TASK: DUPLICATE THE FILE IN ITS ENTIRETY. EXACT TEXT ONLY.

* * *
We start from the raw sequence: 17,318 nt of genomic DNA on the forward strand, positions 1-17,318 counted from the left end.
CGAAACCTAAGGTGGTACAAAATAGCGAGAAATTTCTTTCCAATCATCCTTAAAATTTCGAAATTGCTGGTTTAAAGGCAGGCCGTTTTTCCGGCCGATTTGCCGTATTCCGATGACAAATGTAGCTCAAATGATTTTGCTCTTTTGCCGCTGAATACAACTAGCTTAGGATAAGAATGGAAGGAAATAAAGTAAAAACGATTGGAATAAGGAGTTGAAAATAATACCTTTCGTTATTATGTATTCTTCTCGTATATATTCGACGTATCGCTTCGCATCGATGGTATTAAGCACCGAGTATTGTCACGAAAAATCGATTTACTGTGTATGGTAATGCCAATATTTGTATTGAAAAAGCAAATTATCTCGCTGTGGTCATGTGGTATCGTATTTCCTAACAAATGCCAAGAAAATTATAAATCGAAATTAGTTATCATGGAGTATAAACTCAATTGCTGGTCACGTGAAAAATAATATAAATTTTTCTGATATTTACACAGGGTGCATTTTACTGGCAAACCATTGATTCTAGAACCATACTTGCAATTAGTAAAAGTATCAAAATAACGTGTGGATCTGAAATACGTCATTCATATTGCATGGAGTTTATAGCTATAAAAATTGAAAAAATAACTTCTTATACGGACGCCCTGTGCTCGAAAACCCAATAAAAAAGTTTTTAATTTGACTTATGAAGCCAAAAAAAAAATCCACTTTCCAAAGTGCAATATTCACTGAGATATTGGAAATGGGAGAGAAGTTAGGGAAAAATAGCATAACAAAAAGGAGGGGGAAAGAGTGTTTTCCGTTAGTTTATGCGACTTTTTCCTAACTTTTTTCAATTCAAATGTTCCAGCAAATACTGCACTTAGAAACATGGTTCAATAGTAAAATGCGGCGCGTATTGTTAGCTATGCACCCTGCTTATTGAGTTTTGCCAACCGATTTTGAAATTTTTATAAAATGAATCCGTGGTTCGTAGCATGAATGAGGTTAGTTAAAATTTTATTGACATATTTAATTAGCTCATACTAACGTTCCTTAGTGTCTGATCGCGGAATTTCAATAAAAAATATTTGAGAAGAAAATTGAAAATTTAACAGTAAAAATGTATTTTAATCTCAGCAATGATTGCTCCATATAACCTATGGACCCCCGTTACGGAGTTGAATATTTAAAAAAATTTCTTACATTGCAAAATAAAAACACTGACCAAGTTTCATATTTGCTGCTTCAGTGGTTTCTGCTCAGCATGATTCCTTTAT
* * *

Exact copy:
We start from the raw sequence: 17,318 nt of genomic DNA on the forward strand, positions 1-17,318 counted from the left end.
CGAAACCTAAGGTGGTACAAAATAGCGAGAAATTTCTTTCCAATCATCCTTAAAATTTCGAAATTGCTGGTTTAAAGGCAGGCCGTTTTTCCGGCCGATTTGCCGTATTCCGATGACAAATGTAGCTCAAATGATTTTGCTCTTTTGCCGCTGAATACAACTAGCTTAGGATAAGAATGGAAGGAAATAAAGTAAAAACGATTGGAATAAGGAGTTGAAAATAATACCTTTCGTTATTATGTATTCTTCTCGTATATATTCGACGTATCGCTTCGCATCGATGGTATTAAGCACCGAGTATTGTCACGAAAAATCGATTTACTGTGTATGGTAATGCCAATATTTGTATTGAAAAAGCAAATTATCTCGCTGTGGTCATGTGGTATCGTATTTCCTAACAAATGCCAAGAAAATTATAAATCGAAATTAGTTATCATGGAGTATAAACTCAATTGCTGGTCACGTGAAAAATAATATAAATTTTTCTGATATTTACACAGGGTGCATTTTACTGGCAAACCATTGATTCTAGAACCATACTTGCAATTAGTAAAAGTATCAAAATAACGTGTGGATCTGAAATACGTCATTCATATTGCATGGAGTTTATAGCTATAAAAATTGAAAAAATAACTTCTTATACGGACGCCCTGTGCTCGAAAACCCAATAAAAAAGTTTTTAATTTGACTTATGAAGCCAAAAAAAAAATCCACTTTCCAAAGTGCAATATTCACTGAGATATTGGAAATGGGAGAGAAGTTAGGGAAAAATAGCATAACAAAAAGGAGGGGGAAAGAGTGTTTTCCGTTAGTTTATGCGACTTTTTCCTAACTTTTTTCAATTCAAATGTTCCAGCAAATACTGCACTTAGAAACATGGTTCAATAGTAAAATGCGGCGCGTATTGTTAGCTATGCACCCTGCTTATTGAGTTTTGCCAACCGATTTTGAAATTTTTATAAAATGAATCCGTGGTTCGTAGCATGAATGAGGTTAGTTAAAATTTTATTGACATATTTAATTAGCTCATACTAACGTTCCTTAGTGTCTGATCGCGGAATTTCAATAAAAAATATTTGAGAAGAAAATTGAAAATTTAACAGTAAAAATGTATTTTAATCTCAGCAATGATTGCTCCATATAACCTATGGACCCCCGTTACGGAGTTGAATATTTAAAAAAATTTCTTACATTGCAAAATAAAAACACTGACCAAGTTTCATATTTGCTGCTTCAGTGGTTTCTGCTCAGCATGATTCCTTTAT